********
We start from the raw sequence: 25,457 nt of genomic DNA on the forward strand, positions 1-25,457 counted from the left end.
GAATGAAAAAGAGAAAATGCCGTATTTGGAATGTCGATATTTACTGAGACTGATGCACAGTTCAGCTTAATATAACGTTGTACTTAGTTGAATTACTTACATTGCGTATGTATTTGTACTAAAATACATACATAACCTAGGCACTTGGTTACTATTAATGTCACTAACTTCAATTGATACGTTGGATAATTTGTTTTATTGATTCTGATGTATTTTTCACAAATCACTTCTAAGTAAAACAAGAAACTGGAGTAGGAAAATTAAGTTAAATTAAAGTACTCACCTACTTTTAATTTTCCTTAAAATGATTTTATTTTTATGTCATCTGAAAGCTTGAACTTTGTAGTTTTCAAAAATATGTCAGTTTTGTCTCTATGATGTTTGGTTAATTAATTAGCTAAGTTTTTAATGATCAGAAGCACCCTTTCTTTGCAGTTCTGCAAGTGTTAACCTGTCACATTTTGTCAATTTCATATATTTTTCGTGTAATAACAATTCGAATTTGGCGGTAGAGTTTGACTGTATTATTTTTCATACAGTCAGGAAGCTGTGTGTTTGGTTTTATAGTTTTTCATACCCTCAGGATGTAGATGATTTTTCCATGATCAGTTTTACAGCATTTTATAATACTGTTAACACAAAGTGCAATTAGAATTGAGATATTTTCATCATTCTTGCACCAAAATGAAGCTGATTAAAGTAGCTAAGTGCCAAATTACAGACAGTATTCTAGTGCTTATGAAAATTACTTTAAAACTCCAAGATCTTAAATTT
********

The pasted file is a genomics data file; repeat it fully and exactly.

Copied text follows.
We start from the raw sequence: 25,457 nt of genomic DNA on the forward strand, positions 1-25,457 counted from the left end.
GAATGAAAAAGAGAAAATGCCGTATTTGGAATGTCGATATTTACTGAGACTGATGCACAGTTCAGCTTAATATAACGTTGTACTTAGTTGAATTACTTACATTGCGTATGTATTTGTACTAAAATACATACATAACCTAGGCACTTGGTTACTATTAATGTCACTAACTTCAATTGATACGTTGGATAATTTGTTTTATTGATTCTGATGTATTTTTCACAAATCACTTCTAAGTAAAACAAGAAACTGGAGTAGGAAAATTAAGTTAAATTAAAGTACTCACCTACTTTTAATTTTCCTTAAAATGATTTTATTTTTATGTCATCTGAAAGCTTGAACTTTGTAGTTTTCAAAAATATGTCAGTTTTGTCTCTATGATGTTTGGTTAATTAATTAGCTAAGTTTTTAATGATCAGAAGCACCCTTTCTTTGCAGTTCTGCAAGTGTTAACCTGTCACATTTTGTCAATTTCATATATTTTTCGTGTAATAACAATTCGAATTTGGCGGTAGAGTTTGACTGTATTATTTTTCATACAGTCAGGAAGCTGTGTGTTTGGTTTTATAGTTTTTCATACCCTCAGGATGTAGATGATTTTTCCATGATCAGTTTTACAGCATTTTATAATACTGTTAACACAAAGTGCAATTAGAATTGAGATATTTTCATCATTCTTGCACCAAAATGAAGCTGATTAAAGTAGCTAAGTGCCAAATTACAGACAGTATTCTAGTGCTTATGAAAATTACTTTAAAACTCCAAGATCTTAAATTT